So my kids love Thursday/Friday mornings. We have “Donuts with Dad” day once a week. We get up a little early, get ready for school, and head over to Dunkin Donuts for the boys to get a donut of their choice and for dad to get a large coffee. We sit in Dunkin and have interesting conversations.
This morning our conversation turned to the helper jobs that kids in Henry’s class have. (Note: I didn’t even know that the kids in Henry’s class had permanent jobs they do each week in class that even have job descriptions) Henry was discussing the snack time helpers when I asked him, “What’s your job?” He got a big grin on his face and exclaimed, “I’m the tech guy!” What a loaded exclamation for my son to lay on me so early in the morning. Let me explain why it’s so loaded…
- Being the Tech Guy is and interesting position– People think you know everything about tech, but what you really know how to do is use Google to do a quick search on how others have solved the same problem. It is an unenviable position to be in. God has equipped me to serve in this area, in addition to Student Ministry.
- My son is trusted to help others with technology– My son is trusted by his teacher to help other students understand technology and use it more proficiently. Henry is a leader in his classroom whether he realizes it or not. He told me, “I teach and help people know how to use tech better.” He is living out a Matthew 20:25-28 kind of leadership. It makes this dad’s heart glad.
- It has become a Barrineau family tradition– So, many of you know me. You know that I love technology. I especially love to integrate technology into the church and help further the Great Commission using technology. I am the “unofficial” tech/IT guy at church. I just say unofficial because you won’t see that particular job anywhere on my official job description, but that doesn’t mean it isn’t one of my jobs. Henry knows that daddy is constantly hip-deep in the technology ministry at FBC Enterprise. He has soaked up the things that he has seen me do with technology and feels equipped to use the things he has learned from me to help his classmates.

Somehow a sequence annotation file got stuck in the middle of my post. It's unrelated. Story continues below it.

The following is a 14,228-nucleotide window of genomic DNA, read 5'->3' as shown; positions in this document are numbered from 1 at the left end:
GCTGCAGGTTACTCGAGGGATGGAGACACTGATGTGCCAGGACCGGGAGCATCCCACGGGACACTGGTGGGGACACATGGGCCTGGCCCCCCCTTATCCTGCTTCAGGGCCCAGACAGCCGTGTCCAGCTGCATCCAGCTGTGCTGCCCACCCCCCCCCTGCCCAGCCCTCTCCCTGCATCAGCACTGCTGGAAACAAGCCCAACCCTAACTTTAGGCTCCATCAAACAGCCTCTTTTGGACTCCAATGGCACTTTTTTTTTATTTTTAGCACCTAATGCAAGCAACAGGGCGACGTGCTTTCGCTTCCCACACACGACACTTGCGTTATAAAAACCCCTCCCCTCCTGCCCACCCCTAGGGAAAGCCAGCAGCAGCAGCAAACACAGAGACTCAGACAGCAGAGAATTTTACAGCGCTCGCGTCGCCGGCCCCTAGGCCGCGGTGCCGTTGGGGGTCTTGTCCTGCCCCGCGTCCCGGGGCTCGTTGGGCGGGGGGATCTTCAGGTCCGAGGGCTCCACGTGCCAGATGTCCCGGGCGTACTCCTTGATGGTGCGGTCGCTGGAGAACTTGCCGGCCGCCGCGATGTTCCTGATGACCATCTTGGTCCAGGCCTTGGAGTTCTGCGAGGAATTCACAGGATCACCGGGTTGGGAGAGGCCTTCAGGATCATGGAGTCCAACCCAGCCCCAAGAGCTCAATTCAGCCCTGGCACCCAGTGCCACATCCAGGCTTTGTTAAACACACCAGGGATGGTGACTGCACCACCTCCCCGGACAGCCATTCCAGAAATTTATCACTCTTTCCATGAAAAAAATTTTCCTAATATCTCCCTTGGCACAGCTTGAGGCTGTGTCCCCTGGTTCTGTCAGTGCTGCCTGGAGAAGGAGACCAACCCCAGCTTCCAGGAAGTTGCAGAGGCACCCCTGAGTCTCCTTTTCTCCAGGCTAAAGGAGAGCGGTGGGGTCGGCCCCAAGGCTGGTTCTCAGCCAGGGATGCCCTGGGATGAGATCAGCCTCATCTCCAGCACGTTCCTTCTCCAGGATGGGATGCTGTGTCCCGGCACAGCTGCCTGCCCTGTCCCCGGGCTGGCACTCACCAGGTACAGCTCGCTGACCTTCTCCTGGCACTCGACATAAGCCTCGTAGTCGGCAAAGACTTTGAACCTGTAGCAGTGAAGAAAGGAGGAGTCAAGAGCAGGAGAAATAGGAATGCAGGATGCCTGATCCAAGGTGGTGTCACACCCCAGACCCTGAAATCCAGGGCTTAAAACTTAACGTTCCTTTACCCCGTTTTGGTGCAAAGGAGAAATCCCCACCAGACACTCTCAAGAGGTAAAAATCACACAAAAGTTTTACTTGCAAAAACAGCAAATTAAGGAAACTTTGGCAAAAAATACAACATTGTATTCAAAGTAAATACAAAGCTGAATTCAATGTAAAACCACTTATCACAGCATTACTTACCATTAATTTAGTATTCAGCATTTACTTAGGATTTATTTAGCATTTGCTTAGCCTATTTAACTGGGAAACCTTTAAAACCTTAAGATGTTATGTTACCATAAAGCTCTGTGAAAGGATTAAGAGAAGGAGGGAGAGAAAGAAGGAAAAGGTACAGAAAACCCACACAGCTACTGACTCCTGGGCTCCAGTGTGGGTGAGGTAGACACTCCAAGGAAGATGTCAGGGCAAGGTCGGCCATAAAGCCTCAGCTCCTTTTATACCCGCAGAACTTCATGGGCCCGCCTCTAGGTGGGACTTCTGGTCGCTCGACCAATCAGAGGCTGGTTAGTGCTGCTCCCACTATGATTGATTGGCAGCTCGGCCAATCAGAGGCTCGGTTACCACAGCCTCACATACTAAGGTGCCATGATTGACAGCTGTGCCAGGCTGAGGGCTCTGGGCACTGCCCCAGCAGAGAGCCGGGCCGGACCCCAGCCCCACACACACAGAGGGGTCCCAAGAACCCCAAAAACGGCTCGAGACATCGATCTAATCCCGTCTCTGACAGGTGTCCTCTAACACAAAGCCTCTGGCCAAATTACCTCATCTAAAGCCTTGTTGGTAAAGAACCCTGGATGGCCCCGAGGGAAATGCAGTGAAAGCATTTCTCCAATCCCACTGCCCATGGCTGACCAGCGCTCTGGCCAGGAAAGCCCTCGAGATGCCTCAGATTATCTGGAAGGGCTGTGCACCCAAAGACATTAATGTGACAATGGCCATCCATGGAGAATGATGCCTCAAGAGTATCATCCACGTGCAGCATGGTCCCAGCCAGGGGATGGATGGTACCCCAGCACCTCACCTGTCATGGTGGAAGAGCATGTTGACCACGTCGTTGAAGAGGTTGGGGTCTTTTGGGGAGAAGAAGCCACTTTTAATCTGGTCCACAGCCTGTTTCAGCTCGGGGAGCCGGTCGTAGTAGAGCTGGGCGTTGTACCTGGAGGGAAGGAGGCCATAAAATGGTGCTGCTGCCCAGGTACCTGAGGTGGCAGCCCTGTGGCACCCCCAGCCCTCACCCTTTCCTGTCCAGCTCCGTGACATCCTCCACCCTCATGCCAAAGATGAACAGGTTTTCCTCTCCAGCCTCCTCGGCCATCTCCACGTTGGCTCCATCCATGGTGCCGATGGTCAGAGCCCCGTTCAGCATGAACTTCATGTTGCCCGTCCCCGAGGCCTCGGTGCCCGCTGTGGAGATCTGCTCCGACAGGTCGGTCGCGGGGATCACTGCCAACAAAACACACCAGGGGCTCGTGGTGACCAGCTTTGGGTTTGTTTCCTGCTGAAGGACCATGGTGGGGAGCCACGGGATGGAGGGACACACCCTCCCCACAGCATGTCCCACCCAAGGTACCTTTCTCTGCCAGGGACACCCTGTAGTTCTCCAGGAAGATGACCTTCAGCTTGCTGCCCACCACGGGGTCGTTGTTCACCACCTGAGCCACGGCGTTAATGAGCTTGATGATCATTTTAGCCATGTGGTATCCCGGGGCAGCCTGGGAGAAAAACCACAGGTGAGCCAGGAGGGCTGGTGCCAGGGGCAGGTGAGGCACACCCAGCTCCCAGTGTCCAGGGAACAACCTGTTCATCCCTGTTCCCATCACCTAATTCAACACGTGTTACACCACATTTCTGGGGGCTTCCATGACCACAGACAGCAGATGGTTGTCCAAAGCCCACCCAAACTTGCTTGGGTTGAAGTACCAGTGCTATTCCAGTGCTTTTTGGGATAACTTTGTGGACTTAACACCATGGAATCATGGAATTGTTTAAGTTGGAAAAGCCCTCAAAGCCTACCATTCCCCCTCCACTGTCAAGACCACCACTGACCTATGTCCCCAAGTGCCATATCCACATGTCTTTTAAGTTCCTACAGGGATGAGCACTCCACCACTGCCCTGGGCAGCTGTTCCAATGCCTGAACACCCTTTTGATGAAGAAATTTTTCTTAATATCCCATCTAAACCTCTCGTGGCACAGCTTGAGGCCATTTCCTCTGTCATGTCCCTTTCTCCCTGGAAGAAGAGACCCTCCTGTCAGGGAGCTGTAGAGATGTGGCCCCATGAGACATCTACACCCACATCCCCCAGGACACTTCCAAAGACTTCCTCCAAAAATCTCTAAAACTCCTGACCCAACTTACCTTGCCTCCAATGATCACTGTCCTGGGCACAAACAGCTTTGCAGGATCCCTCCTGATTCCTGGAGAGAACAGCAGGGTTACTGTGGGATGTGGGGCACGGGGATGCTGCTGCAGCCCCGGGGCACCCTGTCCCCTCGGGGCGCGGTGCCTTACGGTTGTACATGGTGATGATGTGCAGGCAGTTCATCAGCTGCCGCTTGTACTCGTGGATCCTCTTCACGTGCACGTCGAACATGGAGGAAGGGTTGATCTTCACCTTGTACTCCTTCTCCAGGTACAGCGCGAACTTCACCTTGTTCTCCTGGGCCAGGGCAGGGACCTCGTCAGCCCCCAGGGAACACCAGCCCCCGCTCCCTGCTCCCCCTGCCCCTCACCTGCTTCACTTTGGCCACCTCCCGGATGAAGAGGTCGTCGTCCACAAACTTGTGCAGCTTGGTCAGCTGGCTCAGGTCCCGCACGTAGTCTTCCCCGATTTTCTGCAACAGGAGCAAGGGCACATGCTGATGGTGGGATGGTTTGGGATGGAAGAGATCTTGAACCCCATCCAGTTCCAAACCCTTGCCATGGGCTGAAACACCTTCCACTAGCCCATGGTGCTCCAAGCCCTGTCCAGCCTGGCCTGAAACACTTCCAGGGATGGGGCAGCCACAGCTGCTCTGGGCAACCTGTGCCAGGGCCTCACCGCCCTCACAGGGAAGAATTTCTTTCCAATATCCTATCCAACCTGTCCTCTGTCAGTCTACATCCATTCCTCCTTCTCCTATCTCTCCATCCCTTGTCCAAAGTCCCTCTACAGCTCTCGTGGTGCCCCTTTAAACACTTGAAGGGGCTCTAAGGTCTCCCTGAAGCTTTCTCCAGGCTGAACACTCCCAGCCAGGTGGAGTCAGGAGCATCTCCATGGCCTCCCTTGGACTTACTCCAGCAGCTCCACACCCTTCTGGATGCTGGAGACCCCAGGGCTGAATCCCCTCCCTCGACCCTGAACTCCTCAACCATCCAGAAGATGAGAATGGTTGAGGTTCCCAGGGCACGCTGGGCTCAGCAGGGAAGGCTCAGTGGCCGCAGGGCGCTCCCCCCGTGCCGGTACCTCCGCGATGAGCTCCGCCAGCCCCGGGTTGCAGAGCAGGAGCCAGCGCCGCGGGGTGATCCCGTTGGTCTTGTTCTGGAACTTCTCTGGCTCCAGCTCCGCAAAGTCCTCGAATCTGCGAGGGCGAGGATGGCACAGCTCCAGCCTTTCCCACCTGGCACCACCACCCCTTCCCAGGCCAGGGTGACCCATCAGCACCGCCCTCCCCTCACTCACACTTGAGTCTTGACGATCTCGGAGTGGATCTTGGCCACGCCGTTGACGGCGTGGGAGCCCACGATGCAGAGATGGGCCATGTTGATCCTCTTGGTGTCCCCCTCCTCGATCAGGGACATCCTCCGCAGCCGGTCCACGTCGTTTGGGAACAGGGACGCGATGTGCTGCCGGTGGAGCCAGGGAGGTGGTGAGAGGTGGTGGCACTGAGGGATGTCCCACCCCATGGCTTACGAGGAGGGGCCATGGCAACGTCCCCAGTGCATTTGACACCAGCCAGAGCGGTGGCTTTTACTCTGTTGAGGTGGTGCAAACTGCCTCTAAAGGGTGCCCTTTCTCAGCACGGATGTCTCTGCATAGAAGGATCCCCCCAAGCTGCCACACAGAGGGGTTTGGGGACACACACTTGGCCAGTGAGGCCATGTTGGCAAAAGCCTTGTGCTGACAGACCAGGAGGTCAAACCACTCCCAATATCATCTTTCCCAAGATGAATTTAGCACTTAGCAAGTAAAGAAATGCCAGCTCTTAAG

- Henry is watching me– This is probably the most important point of the 4 and is an offshoot of point #3. Henry knows that I am the tech guy at church. He knows that I enjoy (disclaimer: I enjoy it most of the time, but like anything I have to find joy in difficulty) connecting technology and the church. He knows what daddy is good at. He knows that God has gifted me to have knowledge in an area that can bring honor and glory to God, both through technology and through my service in that area in God’s name. He has seen me serve with technology in the church his whole life and Henry wants to be like me.
I couldn’t be prouder that my son has thought enough of what I am doing day in and day out in the church to want to serve in that way in his classroom. I am glad that my son sees his work as worship (see Colossian 3:23) I am glad that I have given him a good example to follow.
Parents, your children are watching you.
They watch what you value.
They watch to see what you have been created to do and what you find joy in.
They desire to emulate you in your work and life.
What are you teaching your kids to value with what they see from you in your everyday life?